The size is important in every sport

Does the physique determine the sport, or is it the other way around?

Running, gymnastics or basketball? First and foremost, the stature and other body characteristics determine which sport someone is suitable for.

Multiple Olympic champion Usain Bolt wouldn't have much fun running a marathon. Because the muscles of endurance runners work differently than those of sprinters, they contract more slowly. “You have to work more economically so that the athlete can cover a long distance. That doesn't matter to Usain Bolt, who performs in under ten seconds, ”says Markus Tilp, head of the Institute for Sports Science at the University of Graz.

So how someone is built is crucial for success in a sport. “A weightlifter is not short and strong because he is a weightlifter. He's a weightlifter because he's short and strong, ”explains Tilp. He estimates the proportion that the body has on fitness for a sport to be around 80 percent. The rest is training, even Usain Bolt did not always look the same as he does today, and adaptability is a great advantage for humans: "Even muscles and tendons adapt to the loads," says the sports scientist.

The size is what matters

Of course, you have no influence on the size, since the physical advantage is particularly evident in some sports: A tall basketball player seems to almost put the ball in the basket. Conversely, it is no coincidence that the American gymnast Simone Biles measures only 1.45 meters: "Small people have their center of gravity closer to the horizontal bar, which makes it easier to turn," explains the tall researcher, who plays volleyball himself. Here, too, a large stature brings advantages. As with football, however, these are also related to the position in the team, according to Tilp, who also scientifically studies team games. Goalkeepers and defenders are usually taller than midfielders. Where - as in archery or sailing - the sports equipment plays a central role, size is likely to be less important.

As everywhere where people are concerned, there is no easy answer. After all, athletes always surprise with a figure that is untypical for their sport. The physique can sometimes be compensated for by other abilities: "If a footballer knows before the opponent where the ball is going and reacts quickly, it doesn't have to be that big," says Tilp. But because tactics and good coordination also count, physical disadvantages are easier to compensate for here than in a sport that only aims at speed. Of course, what helps everywhere is experience.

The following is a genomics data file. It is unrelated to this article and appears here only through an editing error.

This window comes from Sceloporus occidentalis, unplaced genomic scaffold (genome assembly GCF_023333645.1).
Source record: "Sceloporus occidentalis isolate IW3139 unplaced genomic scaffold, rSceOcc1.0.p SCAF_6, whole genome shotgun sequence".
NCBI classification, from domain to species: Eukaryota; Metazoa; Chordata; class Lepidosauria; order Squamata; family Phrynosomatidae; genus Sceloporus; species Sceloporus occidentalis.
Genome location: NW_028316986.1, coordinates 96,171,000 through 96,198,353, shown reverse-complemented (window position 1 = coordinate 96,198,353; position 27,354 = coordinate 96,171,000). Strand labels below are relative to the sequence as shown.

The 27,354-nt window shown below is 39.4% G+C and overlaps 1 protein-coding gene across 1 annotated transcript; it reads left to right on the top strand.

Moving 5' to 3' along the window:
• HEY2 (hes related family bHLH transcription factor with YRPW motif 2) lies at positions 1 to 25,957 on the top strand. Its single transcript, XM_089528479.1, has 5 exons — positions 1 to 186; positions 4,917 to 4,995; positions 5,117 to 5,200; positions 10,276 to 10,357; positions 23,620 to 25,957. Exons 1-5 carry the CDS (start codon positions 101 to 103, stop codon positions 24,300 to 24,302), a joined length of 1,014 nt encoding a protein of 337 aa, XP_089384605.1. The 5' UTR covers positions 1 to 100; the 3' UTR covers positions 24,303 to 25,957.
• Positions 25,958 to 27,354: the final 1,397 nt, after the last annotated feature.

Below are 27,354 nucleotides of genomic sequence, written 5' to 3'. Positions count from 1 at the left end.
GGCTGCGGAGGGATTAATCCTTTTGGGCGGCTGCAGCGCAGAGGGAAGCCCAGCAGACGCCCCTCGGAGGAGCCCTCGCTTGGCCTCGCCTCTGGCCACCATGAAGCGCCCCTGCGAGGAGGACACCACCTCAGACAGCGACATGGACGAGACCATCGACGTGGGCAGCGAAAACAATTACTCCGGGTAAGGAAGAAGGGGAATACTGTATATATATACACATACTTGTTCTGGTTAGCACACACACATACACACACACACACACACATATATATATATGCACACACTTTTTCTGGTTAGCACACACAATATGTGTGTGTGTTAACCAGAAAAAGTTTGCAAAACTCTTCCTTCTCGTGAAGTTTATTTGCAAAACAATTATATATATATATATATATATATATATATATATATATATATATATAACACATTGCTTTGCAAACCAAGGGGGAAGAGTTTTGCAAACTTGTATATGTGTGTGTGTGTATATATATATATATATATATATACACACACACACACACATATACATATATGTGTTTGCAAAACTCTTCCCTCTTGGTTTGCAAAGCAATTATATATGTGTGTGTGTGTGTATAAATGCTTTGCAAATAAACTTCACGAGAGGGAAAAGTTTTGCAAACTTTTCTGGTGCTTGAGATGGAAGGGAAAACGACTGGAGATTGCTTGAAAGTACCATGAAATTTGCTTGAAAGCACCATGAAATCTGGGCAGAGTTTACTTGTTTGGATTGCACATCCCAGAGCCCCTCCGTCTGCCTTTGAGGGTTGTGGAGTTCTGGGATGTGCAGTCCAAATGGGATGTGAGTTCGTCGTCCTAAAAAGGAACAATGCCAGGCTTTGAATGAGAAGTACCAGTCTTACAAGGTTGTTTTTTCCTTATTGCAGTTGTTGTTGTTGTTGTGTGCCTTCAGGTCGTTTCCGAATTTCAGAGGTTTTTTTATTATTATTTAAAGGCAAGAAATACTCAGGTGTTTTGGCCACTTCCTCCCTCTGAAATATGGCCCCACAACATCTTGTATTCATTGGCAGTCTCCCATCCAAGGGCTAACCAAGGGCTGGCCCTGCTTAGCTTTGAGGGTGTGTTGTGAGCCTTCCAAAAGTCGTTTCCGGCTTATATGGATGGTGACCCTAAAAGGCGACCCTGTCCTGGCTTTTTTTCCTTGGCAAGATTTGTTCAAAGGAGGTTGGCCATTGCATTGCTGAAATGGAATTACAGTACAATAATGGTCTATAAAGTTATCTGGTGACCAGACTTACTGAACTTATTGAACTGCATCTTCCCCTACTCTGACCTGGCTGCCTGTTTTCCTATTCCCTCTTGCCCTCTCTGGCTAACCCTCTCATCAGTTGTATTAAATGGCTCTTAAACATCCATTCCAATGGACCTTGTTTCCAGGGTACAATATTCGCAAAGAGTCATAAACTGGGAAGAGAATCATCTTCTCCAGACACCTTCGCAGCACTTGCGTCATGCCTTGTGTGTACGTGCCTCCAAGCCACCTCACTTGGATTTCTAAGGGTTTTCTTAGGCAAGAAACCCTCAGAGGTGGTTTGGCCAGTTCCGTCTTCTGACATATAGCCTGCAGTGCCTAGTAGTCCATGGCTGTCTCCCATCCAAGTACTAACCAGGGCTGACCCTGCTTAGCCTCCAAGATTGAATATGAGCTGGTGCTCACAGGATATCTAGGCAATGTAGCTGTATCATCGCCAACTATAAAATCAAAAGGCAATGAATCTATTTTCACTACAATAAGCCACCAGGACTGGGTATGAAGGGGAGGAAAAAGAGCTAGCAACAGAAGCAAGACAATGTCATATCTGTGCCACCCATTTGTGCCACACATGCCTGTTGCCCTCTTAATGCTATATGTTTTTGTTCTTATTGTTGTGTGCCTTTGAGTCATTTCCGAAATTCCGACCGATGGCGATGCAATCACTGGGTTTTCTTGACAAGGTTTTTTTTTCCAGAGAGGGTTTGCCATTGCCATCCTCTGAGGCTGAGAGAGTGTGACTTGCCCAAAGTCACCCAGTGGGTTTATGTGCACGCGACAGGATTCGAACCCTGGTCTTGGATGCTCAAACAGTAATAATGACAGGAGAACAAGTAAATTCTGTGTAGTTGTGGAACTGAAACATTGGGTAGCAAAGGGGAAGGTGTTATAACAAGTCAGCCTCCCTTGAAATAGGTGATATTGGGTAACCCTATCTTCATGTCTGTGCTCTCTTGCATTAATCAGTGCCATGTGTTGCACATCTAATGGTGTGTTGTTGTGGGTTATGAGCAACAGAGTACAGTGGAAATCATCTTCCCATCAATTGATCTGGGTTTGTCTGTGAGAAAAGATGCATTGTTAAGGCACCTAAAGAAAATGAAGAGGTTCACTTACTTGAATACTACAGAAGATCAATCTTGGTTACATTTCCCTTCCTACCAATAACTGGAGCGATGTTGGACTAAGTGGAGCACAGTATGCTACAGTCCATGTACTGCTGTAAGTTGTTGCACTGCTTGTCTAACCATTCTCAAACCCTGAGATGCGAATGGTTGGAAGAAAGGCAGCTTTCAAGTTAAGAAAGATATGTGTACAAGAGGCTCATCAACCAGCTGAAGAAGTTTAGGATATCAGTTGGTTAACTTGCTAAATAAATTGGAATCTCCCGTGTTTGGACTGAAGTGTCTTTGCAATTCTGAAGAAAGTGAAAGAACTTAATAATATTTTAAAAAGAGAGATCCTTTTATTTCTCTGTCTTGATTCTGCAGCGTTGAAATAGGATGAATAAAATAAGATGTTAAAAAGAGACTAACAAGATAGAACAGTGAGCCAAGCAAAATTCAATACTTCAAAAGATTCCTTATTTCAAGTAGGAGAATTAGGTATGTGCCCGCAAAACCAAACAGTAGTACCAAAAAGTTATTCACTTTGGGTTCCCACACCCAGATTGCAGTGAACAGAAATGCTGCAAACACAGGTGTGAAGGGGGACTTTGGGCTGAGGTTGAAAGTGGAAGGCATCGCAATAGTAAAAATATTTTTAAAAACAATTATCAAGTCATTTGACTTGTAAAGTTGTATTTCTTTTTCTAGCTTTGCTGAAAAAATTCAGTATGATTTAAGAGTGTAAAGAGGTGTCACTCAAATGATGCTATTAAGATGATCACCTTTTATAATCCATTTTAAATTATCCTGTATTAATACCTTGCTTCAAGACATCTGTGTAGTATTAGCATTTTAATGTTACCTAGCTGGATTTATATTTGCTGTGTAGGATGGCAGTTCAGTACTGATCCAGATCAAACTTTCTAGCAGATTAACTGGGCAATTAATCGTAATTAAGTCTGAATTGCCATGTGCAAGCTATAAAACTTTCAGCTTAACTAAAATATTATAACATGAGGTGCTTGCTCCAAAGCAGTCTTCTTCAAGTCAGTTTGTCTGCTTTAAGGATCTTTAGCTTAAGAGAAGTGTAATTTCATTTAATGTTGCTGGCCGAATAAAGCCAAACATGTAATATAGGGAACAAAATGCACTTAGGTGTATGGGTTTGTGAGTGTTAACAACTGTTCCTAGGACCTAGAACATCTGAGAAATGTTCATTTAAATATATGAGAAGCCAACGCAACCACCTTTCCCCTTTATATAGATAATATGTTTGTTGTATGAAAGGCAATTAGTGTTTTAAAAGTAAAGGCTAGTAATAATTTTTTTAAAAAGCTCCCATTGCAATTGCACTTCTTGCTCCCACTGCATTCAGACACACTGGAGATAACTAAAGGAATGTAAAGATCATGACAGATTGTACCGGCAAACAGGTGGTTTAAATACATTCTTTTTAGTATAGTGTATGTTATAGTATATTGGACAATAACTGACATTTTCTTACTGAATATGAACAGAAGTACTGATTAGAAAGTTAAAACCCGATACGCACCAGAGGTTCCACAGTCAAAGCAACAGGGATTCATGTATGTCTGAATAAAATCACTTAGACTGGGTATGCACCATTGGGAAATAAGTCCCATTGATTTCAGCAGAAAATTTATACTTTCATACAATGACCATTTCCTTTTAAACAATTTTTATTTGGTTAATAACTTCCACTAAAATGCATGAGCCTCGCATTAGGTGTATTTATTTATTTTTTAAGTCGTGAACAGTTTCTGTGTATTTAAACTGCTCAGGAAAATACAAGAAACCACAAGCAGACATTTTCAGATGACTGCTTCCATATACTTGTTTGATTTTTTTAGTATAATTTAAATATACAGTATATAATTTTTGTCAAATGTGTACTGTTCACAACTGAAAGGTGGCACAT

What does that mean for the next generation? “The body is only one criterion for making a decision. Which sport a child chooses also depends on the social environment - friends and parents - and the opportunities that are available there, ”says Tilp. Where there is joy and success, it stays that way. Although the body is still developing and, above all, puberty can still play a trick on a desired sports career: For example, when the body of a track and field athlete changes significantly as a result of hormonal changes.

In his own research, Tilp investigates how muscles and tendons change when stretching. The latest conclusion: Their structure is hardly changing. Nevertheless, stretching increases mobility and prevents strains. In any case, it has advantages - for all athletes.

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(Print edition, 08/20/2016)